Murpho’s Rods and Customs is chock full of Baileigh machines: bead roller, planishing hammer, shrinker stretcher, sander… the list goes on and on. Each has its job to do. For instance, “My small band saw’s kind of the go-to for a lot of the little small stuff we do all the time.” Of the Baileigh mill drill lathe, Murpho said, “It’s great. We use it every day.”

The massive MH-19 power hammer has been getting a lot of use in Pullmax mode lately, Murpho told us. “We’ve been building some dies and we just made the window reveals… around the outside of the doors on the truck over there… with some tooling that we made. And that’s been a lot of fun to get creative and make the dies and do that stuff.”

As for his Baileigh English wheel, it might be time for a size up: “I’ve been using this wheel for a long time and it does great, but I think it’s time to maybe go for the next version.”

“So this is kind of my little Baileigh corner over here.” Murpho identified a slip roll, a finger break, a magnetic brake, and a big shear.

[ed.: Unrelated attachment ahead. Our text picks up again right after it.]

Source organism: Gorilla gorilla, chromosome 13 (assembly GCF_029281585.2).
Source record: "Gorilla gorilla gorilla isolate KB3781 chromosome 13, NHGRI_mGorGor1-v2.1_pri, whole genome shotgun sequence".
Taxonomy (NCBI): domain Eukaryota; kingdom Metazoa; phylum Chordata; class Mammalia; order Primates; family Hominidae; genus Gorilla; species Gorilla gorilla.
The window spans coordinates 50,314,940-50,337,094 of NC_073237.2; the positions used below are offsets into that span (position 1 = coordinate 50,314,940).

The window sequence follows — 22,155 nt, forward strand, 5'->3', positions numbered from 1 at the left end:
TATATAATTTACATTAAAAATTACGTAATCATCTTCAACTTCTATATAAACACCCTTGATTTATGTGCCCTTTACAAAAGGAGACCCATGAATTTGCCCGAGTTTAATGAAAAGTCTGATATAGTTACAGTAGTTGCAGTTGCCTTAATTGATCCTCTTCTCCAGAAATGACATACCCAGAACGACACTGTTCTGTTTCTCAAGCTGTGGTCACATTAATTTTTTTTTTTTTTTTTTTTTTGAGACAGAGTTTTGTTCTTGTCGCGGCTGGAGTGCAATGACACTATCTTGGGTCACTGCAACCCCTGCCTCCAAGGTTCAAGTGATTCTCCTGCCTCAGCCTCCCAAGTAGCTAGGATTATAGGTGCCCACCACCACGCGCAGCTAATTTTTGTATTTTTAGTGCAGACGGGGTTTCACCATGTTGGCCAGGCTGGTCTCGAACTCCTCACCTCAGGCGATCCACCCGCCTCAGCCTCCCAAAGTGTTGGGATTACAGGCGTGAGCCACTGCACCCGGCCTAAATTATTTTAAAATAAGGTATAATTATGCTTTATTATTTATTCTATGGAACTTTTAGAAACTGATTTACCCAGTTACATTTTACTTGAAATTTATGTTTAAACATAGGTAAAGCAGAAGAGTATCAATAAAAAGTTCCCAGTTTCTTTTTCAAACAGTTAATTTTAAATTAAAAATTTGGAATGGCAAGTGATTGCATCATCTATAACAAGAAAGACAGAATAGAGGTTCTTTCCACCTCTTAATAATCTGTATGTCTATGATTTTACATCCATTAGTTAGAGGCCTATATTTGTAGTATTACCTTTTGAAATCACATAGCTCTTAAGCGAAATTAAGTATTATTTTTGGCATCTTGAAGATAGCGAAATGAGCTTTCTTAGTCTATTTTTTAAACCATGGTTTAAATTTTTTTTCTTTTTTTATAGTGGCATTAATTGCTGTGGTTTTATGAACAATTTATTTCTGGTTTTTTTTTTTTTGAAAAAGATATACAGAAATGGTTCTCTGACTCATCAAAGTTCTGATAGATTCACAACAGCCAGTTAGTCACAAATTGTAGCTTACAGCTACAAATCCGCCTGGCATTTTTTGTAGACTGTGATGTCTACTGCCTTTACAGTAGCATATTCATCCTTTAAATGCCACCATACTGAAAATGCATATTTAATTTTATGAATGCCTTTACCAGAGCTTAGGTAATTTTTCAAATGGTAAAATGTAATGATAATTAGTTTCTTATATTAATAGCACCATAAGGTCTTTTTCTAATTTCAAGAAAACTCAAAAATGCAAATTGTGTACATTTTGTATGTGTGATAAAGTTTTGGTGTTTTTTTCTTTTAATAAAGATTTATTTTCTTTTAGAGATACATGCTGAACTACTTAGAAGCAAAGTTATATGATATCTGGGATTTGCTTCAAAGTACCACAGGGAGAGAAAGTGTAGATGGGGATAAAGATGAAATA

The crew at Murpho’s has put their Baileigh tools to the test: “Man, we’ve hammered on these things. We’ve been using these tools for a long while,” Murpho attested. “I had to pick up my tool game a lot after I got to Texas and the shop really started to take off and grow here. Gosh, I must have like 12, 13, 14 Baileigh tools that are instrumental now in our process every day.”

From Murpho’s vantage point in the industry, Baileigh’s influence has given rise to “a huge kind of upsurge in the metal shaper community. I think that… what Baileigh has done has created this kind of network.”

He’s witnessed the power of Baileigh’s social media presence. “I think it’s important to recognize the support that Baileigh brings to you. And when you’re in and they run your stuff and they post your stuff, it’s a big, big deal and it comes back to you like tenfold,” Murpho said. “I would encourage… anybody out there who’s trying to get into this line and this world and do the stuff that they look at Bailey as their go-to flagship company to work with.”